Back to basics: work on your bend

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Maintaining rhythm through changes of bend is a key element of completing effortless changes of rein and keeping your horse supple. British dressage list four judge and trainer, Alex Gingell, talks through exercises you can try at home.

Serpentines

Riding serpentines, with varying sizes of loops, is a good exercise to practise maintaining fluency. 

The aim is to maintain an even looseness at all times, as you move effortlessly from one loop to the other.

There must be no blocking through the frame when changing the rein and bend. 

10m circles

Ride complete 10m circles from E and B without a change of rein. 

Once you can do this easily, you will know how much bend you need in order to ride a 10m circle accurately.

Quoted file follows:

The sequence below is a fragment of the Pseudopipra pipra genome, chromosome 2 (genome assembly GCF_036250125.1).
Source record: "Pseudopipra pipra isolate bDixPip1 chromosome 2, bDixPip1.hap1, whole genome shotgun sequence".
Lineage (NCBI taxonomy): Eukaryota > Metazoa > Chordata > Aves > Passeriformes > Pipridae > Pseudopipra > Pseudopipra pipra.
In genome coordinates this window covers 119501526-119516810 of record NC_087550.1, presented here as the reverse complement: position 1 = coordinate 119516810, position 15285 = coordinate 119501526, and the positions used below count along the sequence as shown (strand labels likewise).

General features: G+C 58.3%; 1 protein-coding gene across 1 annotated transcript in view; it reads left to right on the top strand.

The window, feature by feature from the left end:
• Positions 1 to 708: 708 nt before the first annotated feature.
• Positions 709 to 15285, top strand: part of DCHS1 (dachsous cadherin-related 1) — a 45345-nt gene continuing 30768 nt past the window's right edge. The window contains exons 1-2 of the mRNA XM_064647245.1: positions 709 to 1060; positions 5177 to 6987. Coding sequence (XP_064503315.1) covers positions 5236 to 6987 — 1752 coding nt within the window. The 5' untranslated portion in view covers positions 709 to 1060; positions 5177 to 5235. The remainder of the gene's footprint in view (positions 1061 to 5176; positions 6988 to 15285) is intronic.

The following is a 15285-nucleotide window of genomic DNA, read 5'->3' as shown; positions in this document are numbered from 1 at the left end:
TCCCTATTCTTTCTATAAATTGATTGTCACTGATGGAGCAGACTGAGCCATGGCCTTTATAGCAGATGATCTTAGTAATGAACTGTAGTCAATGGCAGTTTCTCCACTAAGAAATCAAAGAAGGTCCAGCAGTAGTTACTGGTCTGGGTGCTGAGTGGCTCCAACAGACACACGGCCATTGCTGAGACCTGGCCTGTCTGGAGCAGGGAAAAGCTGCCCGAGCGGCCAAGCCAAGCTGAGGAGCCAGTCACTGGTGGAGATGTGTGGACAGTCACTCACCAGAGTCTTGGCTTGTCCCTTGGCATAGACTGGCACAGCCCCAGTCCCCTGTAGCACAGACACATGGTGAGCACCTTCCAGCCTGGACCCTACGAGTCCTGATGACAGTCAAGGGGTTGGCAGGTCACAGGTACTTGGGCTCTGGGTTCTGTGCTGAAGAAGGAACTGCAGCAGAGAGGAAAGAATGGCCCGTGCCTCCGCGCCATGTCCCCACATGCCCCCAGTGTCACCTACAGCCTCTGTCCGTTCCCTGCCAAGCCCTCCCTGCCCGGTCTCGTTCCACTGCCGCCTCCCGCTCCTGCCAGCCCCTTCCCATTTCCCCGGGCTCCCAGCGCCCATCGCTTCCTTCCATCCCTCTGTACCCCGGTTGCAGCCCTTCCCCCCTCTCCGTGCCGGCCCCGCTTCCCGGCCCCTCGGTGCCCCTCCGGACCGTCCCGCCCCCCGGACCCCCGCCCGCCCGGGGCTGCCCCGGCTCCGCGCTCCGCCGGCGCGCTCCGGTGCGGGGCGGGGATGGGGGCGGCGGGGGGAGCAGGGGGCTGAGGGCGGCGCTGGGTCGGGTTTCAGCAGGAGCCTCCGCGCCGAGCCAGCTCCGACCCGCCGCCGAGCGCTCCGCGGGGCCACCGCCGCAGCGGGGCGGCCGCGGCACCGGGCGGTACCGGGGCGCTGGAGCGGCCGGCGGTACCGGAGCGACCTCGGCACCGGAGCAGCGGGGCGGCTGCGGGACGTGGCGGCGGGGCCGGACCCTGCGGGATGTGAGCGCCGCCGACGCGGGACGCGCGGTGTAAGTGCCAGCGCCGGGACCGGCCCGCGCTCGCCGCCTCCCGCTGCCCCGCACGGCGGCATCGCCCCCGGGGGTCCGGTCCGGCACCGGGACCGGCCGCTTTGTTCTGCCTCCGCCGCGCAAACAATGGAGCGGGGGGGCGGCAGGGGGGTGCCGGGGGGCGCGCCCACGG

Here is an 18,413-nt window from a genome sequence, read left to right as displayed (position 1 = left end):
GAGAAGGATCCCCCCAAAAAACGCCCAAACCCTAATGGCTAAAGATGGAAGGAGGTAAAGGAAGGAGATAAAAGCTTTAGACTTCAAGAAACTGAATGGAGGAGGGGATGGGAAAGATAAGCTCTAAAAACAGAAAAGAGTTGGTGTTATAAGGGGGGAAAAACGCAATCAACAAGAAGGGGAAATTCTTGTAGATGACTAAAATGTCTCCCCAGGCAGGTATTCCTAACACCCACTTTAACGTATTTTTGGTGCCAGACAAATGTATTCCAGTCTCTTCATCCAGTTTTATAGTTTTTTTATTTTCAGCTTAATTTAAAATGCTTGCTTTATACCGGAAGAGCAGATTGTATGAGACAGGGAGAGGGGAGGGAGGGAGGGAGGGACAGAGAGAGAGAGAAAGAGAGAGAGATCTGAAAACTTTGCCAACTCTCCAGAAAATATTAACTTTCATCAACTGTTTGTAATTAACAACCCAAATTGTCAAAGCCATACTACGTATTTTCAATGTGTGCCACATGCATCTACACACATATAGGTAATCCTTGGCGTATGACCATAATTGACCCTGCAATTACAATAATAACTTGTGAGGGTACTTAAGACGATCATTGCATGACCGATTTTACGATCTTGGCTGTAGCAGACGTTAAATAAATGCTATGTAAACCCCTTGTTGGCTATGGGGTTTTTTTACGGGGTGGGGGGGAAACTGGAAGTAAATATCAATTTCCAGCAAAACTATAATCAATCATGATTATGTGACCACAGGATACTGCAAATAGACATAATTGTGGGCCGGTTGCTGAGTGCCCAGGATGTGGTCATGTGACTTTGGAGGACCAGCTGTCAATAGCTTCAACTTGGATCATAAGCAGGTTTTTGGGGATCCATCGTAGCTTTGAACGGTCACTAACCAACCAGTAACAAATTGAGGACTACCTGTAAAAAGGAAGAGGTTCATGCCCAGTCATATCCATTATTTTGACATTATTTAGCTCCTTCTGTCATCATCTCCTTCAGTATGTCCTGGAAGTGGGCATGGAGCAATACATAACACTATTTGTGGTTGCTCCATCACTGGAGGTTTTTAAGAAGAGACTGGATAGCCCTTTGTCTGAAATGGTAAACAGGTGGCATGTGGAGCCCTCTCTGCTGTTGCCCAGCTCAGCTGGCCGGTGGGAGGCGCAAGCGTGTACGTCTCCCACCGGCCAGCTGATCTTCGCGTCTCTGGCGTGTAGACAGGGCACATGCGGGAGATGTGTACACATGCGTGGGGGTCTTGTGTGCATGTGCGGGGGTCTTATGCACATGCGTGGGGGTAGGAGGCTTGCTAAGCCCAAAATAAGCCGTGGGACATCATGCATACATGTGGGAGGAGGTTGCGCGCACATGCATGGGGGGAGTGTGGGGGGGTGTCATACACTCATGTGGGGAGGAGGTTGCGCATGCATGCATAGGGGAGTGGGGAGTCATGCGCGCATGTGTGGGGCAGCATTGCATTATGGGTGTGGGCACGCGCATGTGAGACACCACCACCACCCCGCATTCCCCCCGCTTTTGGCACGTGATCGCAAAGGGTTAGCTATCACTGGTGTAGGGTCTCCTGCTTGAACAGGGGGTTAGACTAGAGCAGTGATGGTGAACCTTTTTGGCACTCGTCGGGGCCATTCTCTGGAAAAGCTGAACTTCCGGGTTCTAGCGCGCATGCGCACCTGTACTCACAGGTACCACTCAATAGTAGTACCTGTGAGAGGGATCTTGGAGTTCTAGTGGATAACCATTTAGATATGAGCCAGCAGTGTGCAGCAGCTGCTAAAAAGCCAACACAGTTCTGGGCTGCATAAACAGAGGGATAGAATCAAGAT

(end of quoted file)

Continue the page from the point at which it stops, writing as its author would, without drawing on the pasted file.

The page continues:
Now, with the feel of that full circle in your head, ride one and a half 10m circles at E. 

Ride straight up the centre line when you reach X for the second time – look straight to A or C and you’ll be able to judge your turn exactly.

Tight circles

The larger the horse and the larger the natural paces of the horse, the harder a half 10m circle will be to perform. 

To help you get it right in a test situation, practise riding tighter half circles (perhaps 8m diameter) at home. 

By doing this, it will make riding a half 10m circle easier at competition.

Deep corners

Working on your horse’s bend goes hand in hand with riding deep corners. If you ride these well too, then you should be well set up.

Typical errors to avoid:

·     Poor-shaped half circles

·     A loss of balance

·     Varying rhythm

·     Hollowing/resisting

·     Tightening over the back and shortening of the stride

·     Loss of engagement

·     Falling onto the forehand

·     Hurrying

·     Swinging quarters

Read the full article in issue 447.


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